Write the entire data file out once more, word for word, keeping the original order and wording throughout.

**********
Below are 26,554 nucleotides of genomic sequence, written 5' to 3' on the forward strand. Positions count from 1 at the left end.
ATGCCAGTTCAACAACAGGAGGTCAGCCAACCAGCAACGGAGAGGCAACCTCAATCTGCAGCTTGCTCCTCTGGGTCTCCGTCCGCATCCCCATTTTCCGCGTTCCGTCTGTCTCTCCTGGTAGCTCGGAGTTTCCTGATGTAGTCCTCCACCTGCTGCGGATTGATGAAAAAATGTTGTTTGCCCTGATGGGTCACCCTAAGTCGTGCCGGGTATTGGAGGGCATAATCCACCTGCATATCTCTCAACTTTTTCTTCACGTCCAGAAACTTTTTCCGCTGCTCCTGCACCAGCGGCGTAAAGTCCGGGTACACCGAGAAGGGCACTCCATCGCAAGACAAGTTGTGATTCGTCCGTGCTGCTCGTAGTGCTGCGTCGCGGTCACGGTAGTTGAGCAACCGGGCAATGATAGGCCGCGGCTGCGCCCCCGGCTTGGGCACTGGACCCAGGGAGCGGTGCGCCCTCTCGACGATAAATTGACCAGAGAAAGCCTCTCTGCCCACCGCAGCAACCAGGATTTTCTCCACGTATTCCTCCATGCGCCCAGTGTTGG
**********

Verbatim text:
Below are 26,554 nucleotides of genomic sequence, written 5' to 3' on the forward strand. Positions count from 1 at the left end.
ATGCCAGTTCAACAACAGGAGGTCAGCCAACCAGCAACGGAGAGGCAACCTCAATCTGCAGCTTGCTCCTCTGGGTCTCCGTCCGCATCCCCATTTTCCGCGTTCCGTCTGTCTCTCCTGGTAGCTCGGAGTTTCCTGATGTAGTCCTCCACCTGCTGCGGATTGATGAAAAAATGTTGTTTGCCCTGATGGGTCACCCTAAGTCGTGCCGGGTATTGGAGGGCATAATCCACCTGCATATCTCTCAACTTTTTCTTCACGTCCAGAAACTTTTTCCGCTGCTCCTGCACCAGCGGCGTAAAGTCCGGGTACACCGAGAAGGGCACTCCATCGCAAGACAAGTTGTGATTCGTCCGTGCTGCTCGTAGTGCTGCGTCGCGGTCACGGTAGTTGAGCAACCGGGCAATGATAGGCCGCGGCTGCGCCCCCGGCTTGGGCACTGGACCCAGGGAGCGGTGCGCCCTCTCGACGATAAATTGACCAGAGAAAGCCTCTCTGCCCACCGCAGCAACCAGGATTTTCTCCACGTATTCCTCCATGCGCCCAGTGTTGG